Survey reveals parents’ confusion about when and how often kids should visit the eye doctor for a comprehensive eye exam.
As much as 80% of learning a child does is visual, with children spending most of the school day reading, looking at a blackboard, and using laptops and tablets. However, come back-to-school season, parents overlook one of the most critical learning tools—their child’s eyes. Half (50.1%) of U.S. parents do not bring their school-age children for a back-to-school eye exam, according to a VSP® Vision Care and YouGov survey, “How Parents ‘See’ Eye Health.”
Although three-in-four respondents (76%) said sight is the most important sense, findings from the survey of 1,000 U.S. parents revealed their attitudes don’t match their actions for themselves and their kids. According to the American Optometric Association (AOA), kids should have a first comprehensive vison assessment at six months to ensure the eyes are working together and to detect any vision problems early; followed by a comprehensive eye exam at three-years old, five-years old, and annually throughout the school years. However, one-in-five parents (21%) did not take their kids to the eye doctor for the first time until they were school age (at least five-years old). Additionally, one in 10 (13%) has never taken their child(ren) to the eye doctor.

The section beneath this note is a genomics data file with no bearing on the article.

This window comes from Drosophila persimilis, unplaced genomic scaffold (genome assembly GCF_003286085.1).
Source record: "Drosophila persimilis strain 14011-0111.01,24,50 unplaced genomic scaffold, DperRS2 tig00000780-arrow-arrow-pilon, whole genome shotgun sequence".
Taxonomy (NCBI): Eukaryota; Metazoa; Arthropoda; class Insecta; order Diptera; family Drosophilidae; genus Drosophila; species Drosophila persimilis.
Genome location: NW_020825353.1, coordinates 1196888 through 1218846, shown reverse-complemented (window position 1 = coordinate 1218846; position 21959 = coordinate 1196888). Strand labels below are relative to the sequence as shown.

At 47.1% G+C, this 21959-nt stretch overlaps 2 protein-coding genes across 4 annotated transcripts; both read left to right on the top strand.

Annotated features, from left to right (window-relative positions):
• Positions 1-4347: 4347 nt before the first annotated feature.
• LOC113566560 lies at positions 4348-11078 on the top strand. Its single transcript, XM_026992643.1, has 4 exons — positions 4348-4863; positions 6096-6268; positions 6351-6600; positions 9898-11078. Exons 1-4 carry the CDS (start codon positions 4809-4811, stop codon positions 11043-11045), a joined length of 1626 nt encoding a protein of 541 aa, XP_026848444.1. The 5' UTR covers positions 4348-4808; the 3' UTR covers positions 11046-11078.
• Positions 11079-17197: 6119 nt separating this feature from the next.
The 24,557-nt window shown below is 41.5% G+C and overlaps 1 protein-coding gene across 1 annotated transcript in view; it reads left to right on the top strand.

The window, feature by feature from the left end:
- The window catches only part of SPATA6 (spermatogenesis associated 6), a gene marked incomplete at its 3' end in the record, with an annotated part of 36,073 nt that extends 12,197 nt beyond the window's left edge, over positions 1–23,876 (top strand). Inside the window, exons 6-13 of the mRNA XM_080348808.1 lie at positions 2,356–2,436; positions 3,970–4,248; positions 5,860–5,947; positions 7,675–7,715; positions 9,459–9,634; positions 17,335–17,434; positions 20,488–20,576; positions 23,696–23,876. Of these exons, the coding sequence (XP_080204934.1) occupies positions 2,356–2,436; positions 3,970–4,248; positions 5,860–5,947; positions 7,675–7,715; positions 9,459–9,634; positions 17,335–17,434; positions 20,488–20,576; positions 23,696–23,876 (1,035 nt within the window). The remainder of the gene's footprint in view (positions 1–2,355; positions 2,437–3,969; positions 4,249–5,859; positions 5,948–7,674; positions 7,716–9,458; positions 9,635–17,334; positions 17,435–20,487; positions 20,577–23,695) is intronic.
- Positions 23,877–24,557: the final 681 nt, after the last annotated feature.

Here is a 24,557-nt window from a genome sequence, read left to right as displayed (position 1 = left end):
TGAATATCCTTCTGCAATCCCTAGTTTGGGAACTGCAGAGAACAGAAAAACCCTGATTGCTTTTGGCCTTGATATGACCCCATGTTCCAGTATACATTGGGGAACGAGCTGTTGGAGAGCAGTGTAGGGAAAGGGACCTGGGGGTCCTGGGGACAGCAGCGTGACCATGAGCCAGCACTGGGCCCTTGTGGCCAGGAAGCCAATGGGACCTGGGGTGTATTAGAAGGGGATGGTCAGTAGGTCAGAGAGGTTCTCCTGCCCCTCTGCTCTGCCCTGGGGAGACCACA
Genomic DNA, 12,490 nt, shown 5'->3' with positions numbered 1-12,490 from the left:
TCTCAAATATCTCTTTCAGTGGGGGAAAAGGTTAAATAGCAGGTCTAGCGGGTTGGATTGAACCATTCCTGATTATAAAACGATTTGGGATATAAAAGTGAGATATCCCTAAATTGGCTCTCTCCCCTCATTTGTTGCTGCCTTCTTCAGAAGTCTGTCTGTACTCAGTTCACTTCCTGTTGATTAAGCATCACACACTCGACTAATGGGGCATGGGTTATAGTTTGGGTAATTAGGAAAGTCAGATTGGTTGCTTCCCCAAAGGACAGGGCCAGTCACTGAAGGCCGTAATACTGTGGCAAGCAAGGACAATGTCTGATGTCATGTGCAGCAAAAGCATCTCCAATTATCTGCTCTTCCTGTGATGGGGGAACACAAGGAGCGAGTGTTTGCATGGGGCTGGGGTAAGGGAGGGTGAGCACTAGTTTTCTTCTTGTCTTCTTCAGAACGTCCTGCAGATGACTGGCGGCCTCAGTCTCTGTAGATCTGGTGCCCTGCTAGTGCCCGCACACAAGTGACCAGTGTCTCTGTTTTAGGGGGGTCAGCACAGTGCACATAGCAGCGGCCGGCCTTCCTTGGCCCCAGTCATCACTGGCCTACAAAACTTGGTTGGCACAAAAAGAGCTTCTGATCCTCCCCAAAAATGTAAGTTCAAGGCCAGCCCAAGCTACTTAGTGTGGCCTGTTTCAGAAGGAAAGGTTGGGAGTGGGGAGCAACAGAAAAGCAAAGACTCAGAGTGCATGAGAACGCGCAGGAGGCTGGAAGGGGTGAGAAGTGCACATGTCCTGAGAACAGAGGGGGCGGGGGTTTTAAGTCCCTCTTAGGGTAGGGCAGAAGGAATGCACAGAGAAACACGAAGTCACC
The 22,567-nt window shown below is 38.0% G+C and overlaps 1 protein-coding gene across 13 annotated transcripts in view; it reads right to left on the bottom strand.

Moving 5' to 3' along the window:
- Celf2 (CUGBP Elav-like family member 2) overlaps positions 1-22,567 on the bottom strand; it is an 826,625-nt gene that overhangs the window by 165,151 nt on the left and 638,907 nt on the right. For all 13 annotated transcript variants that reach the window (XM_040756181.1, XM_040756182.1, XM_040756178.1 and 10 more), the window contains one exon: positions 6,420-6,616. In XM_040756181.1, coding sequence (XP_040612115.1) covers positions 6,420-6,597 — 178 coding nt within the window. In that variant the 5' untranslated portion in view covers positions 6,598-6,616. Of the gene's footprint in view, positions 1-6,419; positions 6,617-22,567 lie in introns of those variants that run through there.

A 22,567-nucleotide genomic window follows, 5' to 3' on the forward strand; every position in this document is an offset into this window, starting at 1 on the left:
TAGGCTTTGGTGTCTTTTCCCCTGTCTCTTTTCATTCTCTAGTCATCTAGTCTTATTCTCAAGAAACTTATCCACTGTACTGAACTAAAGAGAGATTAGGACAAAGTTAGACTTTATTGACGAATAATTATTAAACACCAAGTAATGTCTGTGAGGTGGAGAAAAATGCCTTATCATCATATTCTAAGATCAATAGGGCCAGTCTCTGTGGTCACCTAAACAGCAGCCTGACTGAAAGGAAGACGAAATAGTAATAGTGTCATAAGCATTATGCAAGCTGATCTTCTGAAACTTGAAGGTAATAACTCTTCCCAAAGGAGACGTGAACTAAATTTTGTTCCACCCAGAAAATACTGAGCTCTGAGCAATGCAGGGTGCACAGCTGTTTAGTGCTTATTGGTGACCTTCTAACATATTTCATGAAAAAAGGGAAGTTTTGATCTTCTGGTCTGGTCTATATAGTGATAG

“It may seem surprising, but kids who can’t read or even speak yet can still have a comprehensive eye exam. The connection between eyes and the brain starts early. As an optometrist and a mom of school-age children myself, I encourage parents to prioritize back-to-school eye exams, the same way you wouldn’t miss a dentist or pediatrician visit,” said Mary Anne Murphy, OD, owner and practitioner of Front Range Eye Associates in Denver and Board member at VSP Global®. “Kids don’t know what’s normal and what’s not when it comes to eye health. When vision problems aren’t identified early, kids will be at a disadvantage before they even start kindergarten.”
Article courtesy of VSP Global 8/2017